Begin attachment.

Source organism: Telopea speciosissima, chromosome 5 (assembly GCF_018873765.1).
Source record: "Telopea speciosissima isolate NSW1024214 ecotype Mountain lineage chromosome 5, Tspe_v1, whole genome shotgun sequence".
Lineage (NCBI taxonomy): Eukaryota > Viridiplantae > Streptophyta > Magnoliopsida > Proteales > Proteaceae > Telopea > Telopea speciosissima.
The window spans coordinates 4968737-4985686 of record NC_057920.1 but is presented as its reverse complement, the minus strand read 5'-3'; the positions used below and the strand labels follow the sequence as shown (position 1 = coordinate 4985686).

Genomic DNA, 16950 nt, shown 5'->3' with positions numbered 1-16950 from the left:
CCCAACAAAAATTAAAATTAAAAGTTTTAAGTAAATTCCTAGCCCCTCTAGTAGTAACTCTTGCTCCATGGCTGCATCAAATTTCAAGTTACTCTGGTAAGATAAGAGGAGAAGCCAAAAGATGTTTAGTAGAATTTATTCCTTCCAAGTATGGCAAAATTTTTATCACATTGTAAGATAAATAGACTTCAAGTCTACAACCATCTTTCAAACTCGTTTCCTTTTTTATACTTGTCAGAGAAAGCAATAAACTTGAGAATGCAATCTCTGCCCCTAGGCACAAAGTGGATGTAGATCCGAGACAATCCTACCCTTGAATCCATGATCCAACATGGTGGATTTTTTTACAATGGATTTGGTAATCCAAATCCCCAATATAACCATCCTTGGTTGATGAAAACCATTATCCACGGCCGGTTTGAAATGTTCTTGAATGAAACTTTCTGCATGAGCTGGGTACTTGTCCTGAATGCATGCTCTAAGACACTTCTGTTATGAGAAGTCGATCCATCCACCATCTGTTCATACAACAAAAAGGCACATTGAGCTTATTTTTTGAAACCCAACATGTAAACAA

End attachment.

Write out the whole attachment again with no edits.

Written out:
Source organism: Telopea speciosissima, chromosome 5 (assembly GCF_018873765.1).
Source record: "Telopea speciosissima isolate NSW1024214 ecotype Mountain lineage chromosome 5, Tspe_v1, whole genome shotgun sequence".
Lineage (NCBI taxonomy): Eukaryota > Viridiplantae > Streptophyta > Magnoliopsida > Proteales > Proteaceae > Telopea > Telopea speciosissima.
The window spans coordinates 4968737-4985686 of record NC_057920.1 but is presented as its reverse complement, the minus strand read 5'-3'; the positions used below and the strand labels follow the sequence as shown (position 1 = coordinate 4985686).

Genomic DNA, 16950 nt, shown 5'->3' with positions numbered 1-16950 from the left:
CCCAACAAAAATTAAAATTAAAAGTTTTAAGTAAATTCCTAGCCCCTCTAGTAGTAACTCTTGCTCCATGGCTGCATCAAATTTCAAGTTACTCTGGTAAGATAAGAGGAGAAGCCAAAAGATGTTTAGTAGAATTTATTCCTTCCAAGTATGGCAAAATTTTTATCACATTGTAAGATAAATAGACTTCAAGTCTACAACCATCTTTCAAACTCGTTTCCTTTTTTATACTTGTCAGAGAAAGCAATAAACTTGAGAATGCAATCTCTGCCCCTAGGCACAAAGTGGATGTAGATCCGAGACAATCCTACCCTTGAATCCATGATCCAACATGGTGGATTTTTTTACAATGGATTTGGTAATCCAAATCCCCAATATAACCATCCTTGGTTGATGAAAACCATTATCCACGGCCGGTTTGAAATGTTCTTGAATGAAACTTTCTGCATGAGCTGGGTACTTGTCCTGAATGCATGCTCTAAGACACTTCTGTTATGAGAAGTCGATCCATCCACCATCTGTTCATACAACAAAAAGGCACATTGAGCTTATTTTTTGAAACCCAACATGTAAACAA